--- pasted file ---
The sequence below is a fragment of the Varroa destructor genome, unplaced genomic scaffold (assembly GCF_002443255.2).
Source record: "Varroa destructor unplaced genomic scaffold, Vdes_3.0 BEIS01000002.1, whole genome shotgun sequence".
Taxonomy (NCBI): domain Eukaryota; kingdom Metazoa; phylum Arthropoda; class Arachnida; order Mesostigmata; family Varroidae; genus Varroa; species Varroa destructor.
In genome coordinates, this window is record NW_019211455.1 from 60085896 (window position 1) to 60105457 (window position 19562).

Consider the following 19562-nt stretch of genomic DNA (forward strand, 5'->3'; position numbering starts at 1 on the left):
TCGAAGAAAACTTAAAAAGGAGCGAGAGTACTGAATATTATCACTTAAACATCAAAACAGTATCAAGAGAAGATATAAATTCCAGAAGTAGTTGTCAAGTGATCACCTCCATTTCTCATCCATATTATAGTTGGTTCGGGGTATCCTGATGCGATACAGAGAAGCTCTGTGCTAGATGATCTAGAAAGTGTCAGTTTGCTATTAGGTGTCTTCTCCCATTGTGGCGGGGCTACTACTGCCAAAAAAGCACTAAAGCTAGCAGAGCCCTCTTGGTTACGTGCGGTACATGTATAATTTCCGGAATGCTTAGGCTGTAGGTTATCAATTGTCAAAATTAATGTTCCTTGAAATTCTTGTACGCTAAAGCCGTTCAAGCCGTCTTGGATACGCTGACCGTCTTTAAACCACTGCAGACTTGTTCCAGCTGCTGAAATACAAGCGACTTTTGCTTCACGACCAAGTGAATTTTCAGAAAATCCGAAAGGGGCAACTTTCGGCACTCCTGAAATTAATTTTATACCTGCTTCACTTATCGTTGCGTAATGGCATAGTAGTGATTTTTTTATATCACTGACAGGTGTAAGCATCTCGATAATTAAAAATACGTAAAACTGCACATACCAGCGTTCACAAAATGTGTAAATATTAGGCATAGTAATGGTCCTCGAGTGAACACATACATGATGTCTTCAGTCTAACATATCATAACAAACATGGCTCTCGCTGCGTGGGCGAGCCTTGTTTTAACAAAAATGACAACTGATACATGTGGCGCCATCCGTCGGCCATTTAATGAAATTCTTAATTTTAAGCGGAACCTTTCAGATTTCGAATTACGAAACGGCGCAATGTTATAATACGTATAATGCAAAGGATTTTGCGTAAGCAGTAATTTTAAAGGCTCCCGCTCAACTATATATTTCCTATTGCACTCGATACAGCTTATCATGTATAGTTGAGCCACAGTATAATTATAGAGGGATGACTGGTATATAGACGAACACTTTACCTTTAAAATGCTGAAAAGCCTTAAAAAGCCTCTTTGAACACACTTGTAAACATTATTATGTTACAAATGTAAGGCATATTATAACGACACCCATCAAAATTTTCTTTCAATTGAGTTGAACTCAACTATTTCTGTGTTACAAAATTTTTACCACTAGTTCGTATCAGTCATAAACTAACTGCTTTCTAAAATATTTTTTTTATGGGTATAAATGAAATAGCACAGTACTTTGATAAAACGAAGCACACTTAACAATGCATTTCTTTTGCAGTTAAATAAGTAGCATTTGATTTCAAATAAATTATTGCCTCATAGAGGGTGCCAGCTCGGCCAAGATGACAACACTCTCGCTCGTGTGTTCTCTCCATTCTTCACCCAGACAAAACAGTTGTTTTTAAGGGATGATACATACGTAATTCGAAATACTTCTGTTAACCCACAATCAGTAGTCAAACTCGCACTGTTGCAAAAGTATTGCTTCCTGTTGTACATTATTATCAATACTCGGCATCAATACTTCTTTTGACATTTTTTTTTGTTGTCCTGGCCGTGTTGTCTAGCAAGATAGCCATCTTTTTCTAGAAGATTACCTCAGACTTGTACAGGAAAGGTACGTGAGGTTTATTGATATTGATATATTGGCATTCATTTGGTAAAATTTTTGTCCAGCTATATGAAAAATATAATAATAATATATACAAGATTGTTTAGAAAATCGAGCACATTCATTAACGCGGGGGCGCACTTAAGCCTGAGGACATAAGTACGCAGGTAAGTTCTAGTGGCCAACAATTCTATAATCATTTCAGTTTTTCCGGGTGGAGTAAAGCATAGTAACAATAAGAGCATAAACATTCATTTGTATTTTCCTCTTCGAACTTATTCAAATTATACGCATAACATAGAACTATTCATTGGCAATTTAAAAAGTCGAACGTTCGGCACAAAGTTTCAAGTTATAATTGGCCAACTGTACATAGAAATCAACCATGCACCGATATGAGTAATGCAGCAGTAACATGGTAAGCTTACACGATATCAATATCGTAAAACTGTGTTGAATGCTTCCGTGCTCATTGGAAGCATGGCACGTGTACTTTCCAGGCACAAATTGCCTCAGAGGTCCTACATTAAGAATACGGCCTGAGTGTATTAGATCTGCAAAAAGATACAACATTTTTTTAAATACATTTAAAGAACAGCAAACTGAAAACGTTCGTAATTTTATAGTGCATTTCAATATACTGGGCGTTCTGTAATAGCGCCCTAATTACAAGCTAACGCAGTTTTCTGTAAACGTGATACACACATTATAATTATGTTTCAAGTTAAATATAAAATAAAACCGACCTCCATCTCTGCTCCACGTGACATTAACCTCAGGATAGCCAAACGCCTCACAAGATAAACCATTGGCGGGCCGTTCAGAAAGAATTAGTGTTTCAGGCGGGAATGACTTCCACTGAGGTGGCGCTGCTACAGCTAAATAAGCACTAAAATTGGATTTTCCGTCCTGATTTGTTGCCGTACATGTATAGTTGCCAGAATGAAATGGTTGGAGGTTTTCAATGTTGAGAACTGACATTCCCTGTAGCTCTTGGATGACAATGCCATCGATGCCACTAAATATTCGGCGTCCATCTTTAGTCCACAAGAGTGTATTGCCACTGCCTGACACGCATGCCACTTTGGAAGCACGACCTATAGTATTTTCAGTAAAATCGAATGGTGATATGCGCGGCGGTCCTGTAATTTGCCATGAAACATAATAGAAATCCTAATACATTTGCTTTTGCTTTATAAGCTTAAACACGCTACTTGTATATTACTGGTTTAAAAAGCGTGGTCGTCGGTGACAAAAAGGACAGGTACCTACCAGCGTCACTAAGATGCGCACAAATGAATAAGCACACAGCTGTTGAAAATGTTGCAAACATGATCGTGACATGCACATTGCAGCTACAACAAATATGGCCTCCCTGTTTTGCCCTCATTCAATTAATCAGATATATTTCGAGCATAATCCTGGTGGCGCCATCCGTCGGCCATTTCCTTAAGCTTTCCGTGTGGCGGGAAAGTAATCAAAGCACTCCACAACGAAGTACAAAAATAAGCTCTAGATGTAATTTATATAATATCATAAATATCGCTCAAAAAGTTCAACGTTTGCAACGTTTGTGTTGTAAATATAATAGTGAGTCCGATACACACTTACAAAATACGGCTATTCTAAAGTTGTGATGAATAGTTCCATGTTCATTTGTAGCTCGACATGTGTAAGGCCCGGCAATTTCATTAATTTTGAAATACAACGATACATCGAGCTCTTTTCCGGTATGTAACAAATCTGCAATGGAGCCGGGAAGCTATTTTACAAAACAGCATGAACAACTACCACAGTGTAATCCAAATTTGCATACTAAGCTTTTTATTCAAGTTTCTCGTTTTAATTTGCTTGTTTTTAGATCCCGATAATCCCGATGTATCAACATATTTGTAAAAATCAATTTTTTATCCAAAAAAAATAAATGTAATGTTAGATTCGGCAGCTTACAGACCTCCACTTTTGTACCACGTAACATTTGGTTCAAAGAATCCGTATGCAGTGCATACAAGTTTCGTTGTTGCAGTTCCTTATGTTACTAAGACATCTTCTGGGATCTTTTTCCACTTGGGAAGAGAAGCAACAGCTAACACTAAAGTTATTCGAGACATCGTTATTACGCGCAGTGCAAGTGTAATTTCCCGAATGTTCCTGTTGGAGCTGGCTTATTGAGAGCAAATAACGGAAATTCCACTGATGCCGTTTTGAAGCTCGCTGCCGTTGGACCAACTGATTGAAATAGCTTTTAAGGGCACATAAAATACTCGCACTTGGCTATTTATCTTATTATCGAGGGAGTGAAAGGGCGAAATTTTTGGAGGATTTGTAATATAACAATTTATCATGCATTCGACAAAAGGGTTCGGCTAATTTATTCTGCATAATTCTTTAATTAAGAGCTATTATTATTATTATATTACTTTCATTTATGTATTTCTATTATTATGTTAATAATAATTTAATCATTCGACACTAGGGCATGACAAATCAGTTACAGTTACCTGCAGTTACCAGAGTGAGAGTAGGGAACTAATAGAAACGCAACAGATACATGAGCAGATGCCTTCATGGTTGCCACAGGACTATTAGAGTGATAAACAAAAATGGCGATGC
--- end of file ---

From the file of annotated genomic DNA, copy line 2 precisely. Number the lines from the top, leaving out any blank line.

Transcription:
Source record: "Varroa destructor unplaced genomic scaffold, Vdes_3.0 BEIS01000002.1, whole genome shotgun sequence".